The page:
By MADELEINE KOESTNER
Starring Sawyer Spielberg, Malin Barr and Barbara Kingsley
Written and directed by Devereux Milburn
Little Sky Film/Rubber Road Productions
HONEYDEW begins with an off-kilter montage of Southern Gothic visuals, purposefully bewildering, setting the tone for what seems like something we’ve all seen before. Sam (Sawyer Spielberg) and Riley (Malin Barr) are a young couple taking a weekend camping trip in backwoods farm country, where Riley is studying the local agriculture. Caught by an annoyed farmer upon whose property they have accidentally set up camp, they attempt to flee but discover their car battery has died in the night. After knocking on the nearby door of an old woman named Karen (Barbara Kingsley), things begin to escalate.
For many, another TEXAS CHAINSAW variant may not be the first thing on their must-see list, but thankfully, HONEYDEW (which world-premiered earlier this month as part of the Nightstream film festival) diverges from the typical miming of the Sawyer Family setup, creating a hallucinatory vacation to hell for the characters on a far more experimental road.
And speaking of Sawyers, lead actor Sawyer Spielberg will likely have his name eternally preceded by “Steven Spielberg’s son” due to his father’s foothold in cinema history, which is too bad, because he can definitely stand on his own. His performance in HONEYDEW is naturalistic and fun, and he and Barr give the viewer the sense of seeing a couple at the end of the rope in their relationship. Occasional flirtatious moments are undercut by jabs and annoyance. Their overnight journey from a couple’s retreat breaking down into confusion, headbutting and their potential demise plays out like a crumbling marriage on fast-forward.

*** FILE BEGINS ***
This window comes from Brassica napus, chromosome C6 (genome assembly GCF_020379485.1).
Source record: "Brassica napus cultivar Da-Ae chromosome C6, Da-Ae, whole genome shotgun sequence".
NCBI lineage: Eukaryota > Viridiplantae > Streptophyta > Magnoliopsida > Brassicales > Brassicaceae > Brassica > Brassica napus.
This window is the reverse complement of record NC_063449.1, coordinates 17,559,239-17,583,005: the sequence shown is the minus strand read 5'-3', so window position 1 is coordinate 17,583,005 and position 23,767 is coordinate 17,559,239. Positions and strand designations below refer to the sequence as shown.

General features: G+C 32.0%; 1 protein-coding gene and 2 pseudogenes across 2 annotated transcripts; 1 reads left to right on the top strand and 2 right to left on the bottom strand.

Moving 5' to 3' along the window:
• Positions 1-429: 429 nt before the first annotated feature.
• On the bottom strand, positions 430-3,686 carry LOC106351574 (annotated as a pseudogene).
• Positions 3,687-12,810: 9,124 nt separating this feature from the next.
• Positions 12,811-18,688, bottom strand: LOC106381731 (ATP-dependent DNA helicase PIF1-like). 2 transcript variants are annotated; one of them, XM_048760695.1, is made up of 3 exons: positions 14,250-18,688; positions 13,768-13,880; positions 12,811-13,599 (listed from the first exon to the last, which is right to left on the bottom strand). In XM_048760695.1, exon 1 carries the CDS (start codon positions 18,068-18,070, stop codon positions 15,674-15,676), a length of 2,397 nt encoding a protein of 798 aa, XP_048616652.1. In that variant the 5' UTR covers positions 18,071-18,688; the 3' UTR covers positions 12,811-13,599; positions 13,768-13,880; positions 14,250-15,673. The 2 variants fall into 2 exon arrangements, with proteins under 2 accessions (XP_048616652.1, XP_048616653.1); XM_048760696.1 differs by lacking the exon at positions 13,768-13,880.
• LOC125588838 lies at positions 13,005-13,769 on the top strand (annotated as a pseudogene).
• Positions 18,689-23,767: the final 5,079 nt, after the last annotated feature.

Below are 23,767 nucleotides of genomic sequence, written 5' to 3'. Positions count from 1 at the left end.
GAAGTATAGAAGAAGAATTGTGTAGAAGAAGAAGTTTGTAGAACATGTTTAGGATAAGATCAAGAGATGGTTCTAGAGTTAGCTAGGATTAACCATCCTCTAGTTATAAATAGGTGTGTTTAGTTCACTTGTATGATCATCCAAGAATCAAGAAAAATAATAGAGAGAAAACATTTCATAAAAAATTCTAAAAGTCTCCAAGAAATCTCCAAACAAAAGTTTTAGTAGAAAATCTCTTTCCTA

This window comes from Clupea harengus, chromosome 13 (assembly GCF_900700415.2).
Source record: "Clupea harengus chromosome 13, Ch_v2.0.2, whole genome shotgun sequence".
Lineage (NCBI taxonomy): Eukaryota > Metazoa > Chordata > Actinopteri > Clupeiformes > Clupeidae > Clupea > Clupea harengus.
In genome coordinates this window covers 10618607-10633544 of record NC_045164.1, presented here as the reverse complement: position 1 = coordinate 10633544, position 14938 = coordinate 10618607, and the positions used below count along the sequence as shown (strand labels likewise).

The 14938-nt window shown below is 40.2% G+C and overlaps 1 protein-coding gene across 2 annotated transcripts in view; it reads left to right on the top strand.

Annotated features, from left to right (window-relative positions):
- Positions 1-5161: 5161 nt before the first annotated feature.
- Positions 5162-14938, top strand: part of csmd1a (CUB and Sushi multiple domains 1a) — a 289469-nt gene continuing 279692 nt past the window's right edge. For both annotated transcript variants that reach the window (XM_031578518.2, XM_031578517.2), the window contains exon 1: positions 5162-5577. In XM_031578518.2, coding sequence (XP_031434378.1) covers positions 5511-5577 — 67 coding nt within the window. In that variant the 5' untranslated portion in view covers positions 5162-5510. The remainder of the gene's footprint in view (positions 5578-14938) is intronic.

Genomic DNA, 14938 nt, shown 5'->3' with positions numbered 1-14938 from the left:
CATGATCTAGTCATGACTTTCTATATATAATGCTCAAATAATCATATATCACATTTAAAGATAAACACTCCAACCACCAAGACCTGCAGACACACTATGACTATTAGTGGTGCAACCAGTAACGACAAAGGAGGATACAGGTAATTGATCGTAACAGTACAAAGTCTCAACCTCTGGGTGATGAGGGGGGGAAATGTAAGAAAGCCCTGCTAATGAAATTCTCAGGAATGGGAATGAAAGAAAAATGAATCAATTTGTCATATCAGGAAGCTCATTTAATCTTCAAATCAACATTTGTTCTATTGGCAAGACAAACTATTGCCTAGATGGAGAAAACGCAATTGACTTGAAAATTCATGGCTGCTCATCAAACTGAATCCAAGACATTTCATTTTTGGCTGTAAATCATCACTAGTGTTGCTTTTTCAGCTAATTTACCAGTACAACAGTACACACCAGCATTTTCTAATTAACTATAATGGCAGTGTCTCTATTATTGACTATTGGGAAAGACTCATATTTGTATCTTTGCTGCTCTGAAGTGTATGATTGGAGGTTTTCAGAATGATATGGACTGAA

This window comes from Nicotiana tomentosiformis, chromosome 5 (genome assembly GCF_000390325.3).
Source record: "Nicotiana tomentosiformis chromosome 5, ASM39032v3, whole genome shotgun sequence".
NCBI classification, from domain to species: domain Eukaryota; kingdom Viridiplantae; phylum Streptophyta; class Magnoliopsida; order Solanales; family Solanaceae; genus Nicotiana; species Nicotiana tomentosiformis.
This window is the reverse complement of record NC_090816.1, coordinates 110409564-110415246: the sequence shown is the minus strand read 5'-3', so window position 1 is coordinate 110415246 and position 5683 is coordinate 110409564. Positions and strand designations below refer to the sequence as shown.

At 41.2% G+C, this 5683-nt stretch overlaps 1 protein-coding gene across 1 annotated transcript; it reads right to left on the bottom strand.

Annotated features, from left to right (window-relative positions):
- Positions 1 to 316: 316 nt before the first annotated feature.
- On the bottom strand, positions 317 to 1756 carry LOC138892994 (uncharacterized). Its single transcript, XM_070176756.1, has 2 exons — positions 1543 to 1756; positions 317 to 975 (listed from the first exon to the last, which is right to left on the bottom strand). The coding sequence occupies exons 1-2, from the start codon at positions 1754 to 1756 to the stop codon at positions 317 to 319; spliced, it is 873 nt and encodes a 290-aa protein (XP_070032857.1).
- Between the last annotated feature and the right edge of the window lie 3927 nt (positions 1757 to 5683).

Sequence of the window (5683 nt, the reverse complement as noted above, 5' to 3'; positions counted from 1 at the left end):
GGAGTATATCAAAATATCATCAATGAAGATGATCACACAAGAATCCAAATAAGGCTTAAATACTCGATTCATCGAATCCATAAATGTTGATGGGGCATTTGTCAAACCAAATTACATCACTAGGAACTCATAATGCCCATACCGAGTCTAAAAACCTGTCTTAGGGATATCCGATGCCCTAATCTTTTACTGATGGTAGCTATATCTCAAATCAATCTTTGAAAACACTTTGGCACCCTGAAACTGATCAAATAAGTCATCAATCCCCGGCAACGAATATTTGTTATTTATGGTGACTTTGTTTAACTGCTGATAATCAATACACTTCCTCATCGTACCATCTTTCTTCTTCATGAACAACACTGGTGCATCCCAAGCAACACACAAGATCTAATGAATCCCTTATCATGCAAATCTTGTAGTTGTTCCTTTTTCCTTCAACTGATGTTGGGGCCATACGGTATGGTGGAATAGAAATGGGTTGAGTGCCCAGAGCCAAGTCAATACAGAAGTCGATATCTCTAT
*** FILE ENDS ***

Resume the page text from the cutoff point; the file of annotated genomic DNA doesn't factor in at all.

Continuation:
But the true star of HONEYDEW is newcomer Devereux Milburn’s direction. With editing and visuals seemingly inspired by experimental art, he crafts HONEYDEW into a fever dream that twists your perception of time. The movie is as disorienting to the audience as it is for the characters, with as much focus put on cultivating that eerie uncertainty of where or when we are as every other element. From scene to scene, HONEYDEW transforms until it seems like an entirely different movie, without any clear point where the shift took effect. A plot twist will trigger a clouded memory of a person or place, and you suddenly remember that it was buried in a shot from the first act.
The movie is a trip, and its surreality is as beautiful as it is strange: landscapes like paintings, colors bursting from the screen. There’s something ominous in the unending acres of wheat fields, and the inside of Karen’s farmhouse is their claustrophobic complement, with antique yet out-of-place TVs blaring cartoons brushed with static. I cannot wait to see what Milburn does next.
Before watching HONEYDEW, I had been tipped off to look out for a bizarre cameo, but as the movie went on, no one I recognized had appeared. I began to fear I’d missed it–maybe the cameo wasn’t someone on my radar. Then it happened, and…wow, was it better than I could have imagined. I refuse to say anything else in hopes that you, dear reader, will get to experience it as I did. Care has clearly been put into keeping this a secret, and I must thank everyone involved with the movie for doing so.